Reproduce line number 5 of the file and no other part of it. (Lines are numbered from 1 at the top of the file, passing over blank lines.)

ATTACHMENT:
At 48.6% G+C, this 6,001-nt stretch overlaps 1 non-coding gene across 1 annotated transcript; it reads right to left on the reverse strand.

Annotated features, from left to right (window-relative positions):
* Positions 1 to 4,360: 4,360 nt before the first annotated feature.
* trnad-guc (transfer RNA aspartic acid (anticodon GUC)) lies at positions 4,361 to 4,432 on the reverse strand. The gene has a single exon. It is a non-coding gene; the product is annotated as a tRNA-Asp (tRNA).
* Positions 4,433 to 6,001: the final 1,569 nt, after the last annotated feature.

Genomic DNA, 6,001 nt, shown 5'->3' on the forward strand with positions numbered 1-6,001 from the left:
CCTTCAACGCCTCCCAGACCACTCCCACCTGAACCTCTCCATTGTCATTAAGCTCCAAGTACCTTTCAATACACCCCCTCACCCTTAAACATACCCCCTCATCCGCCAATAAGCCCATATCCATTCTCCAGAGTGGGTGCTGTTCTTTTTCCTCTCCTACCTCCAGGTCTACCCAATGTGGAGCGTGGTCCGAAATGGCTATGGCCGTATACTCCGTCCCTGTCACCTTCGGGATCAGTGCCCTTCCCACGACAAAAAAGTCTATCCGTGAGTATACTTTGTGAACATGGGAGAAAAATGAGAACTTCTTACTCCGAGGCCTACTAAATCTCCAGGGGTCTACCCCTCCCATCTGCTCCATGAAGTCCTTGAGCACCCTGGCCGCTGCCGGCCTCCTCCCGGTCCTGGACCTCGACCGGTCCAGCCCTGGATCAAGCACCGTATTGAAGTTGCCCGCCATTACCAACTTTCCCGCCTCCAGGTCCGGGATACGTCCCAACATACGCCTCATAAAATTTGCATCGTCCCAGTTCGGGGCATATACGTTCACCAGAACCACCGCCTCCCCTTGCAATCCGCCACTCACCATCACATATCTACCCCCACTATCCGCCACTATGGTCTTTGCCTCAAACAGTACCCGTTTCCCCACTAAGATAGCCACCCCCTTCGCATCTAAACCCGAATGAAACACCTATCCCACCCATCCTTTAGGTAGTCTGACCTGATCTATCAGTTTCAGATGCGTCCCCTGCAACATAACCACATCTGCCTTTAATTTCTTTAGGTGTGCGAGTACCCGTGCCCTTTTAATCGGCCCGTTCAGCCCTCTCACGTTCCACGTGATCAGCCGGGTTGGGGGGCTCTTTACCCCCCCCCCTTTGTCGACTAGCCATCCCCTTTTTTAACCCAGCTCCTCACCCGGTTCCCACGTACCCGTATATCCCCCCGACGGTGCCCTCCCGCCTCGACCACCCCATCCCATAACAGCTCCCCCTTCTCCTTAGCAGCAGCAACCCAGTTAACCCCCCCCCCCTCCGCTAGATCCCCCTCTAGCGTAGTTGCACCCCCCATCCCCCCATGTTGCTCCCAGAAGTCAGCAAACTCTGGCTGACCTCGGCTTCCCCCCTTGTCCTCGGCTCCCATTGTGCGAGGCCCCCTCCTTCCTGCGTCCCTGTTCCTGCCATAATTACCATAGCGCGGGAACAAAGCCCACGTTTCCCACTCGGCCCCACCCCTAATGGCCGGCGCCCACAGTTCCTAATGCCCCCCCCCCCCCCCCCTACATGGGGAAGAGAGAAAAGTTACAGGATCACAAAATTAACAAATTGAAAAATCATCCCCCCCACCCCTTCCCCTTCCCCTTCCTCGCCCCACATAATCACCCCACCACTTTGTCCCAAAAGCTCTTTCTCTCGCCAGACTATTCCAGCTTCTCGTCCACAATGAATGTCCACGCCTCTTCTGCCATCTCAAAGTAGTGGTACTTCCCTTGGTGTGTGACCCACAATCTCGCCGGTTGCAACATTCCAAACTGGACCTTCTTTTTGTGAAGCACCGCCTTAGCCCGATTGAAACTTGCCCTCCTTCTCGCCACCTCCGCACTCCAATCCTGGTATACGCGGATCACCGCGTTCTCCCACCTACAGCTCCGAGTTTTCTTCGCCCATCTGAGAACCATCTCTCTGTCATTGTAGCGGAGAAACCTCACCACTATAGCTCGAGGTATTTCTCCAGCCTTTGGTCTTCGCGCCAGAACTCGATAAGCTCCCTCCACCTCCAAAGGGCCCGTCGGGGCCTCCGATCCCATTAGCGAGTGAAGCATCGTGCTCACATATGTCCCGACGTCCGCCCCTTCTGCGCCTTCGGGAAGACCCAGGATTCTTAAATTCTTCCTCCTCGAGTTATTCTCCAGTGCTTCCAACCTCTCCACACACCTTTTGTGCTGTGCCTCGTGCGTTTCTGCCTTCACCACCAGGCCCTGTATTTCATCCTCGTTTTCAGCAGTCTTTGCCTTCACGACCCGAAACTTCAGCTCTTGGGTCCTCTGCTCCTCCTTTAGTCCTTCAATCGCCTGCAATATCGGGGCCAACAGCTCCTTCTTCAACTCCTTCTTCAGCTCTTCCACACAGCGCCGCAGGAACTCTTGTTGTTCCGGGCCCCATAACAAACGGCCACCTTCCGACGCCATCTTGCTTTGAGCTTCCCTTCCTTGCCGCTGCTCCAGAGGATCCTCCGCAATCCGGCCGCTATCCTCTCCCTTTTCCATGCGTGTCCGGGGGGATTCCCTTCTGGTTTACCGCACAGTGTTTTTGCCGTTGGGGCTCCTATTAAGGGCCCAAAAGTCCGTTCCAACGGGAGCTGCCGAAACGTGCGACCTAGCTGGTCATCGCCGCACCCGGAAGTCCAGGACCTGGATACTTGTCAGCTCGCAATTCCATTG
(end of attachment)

* Positions 4,433 to 6,001: the final 1,569 nt, after the last annotated feature.